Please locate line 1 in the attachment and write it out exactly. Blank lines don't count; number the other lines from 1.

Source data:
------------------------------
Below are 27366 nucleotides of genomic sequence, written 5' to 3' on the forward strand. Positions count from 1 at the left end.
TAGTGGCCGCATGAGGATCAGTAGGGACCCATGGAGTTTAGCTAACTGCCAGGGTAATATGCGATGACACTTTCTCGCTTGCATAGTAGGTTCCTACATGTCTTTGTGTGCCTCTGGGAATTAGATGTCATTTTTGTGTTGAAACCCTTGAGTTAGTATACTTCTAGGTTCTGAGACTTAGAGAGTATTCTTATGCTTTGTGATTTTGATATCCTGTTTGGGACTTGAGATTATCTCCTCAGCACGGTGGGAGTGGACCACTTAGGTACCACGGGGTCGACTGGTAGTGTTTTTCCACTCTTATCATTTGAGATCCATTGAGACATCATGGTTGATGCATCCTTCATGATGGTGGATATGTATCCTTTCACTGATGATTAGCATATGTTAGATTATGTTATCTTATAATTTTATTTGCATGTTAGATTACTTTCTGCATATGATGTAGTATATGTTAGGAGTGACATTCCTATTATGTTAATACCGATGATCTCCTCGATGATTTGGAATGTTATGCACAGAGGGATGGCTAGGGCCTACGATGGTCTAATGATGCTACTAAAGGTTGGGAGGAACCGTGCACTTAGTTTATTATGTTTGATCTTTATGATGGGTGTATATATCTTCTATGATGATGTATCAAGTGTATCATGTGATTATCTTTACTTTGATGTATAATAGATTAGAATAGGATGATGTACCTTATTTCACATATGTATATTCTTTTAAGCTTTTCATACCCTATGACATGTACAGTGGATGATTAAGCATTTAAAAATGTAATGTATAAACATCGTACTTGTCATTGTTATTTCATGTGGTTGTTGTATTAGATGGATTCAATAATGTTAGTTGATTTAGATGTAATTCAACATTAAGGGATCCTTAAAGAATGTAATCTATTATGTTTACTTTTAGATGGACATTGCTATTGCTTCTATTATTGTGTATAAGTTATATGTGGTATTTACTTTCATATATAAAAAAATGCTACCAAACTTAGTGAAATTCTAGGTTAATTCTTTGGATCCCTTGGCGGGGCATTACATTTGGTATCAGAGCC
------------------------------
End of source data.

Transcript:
Below are 27366 nucleotides of genomic sequence, written 5' to 3' on the forward strand. Positions count from 1 at the left end.